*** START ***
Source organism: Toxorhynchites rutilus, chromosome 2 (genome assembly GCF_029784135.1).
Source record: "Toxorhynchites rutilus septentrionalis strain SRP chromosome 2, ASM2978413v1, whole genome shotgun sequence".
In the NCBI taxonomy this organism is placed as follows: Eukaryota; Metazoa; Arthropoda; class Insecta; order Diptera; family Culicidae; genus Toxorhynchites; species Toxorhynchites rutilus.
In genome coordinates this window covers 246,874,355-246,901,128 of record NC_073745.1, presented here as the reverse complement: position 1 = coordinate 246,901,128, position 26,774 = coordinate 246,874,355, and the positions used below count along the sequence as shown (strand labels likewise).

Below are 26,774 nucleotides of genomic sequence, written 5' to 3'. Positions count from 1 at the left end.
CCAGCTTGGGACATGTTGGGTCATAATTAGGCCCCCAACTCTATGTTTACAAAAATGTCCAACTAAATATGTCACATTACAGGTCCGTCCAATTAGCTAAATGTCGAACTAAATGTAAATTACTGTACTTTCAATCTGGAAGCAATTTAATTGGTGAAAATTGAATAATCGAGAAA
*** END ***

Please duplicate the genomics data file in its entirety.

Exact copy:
Source organism: Toxorhynchites rutilus, chromosome 2 (genome assembly GCF_029784135.1).
Source record: "Toxorhynchites rutilus septentrionalis strain SRP chromosome 2, ASM2978413v1, whole genome shotgun sequence".
In the NCBI taxonomy this organism is placed as follows: Eukaryota; Metazoa; Arthropoda; class Insecta; order Diptera; family Culicidae; genus Toxorhynchites; species Toxorhynchites rutilus.
In genome coordinates this window covers 246,874,355-246,901,128 of record NC_073745.1, presented here as the reverse complement: position 1 = coordinate 246,901,128, position 26,774 = coordinate 246,874,355, and the positions used below count along the sequence as shown (strand labels likewise).

Below are 26,774 nucleotides of genomic sequence, written 5' to 3'. Positions count from 1 at the left end.
CCAGCTTGGGACATGTTGGGTCATAATTAGGCCCCCAACTCTATGTTTACAAAAATGTCCAACTAAATATGTCACATTACAGGTCCGTCCAATTAGCTAAATGTCGAACTAAATGTAAATTACTGTACTTTCAATCTGGAAGCAATTTAATTGGTGAAAATTGAATAATCGAGAAA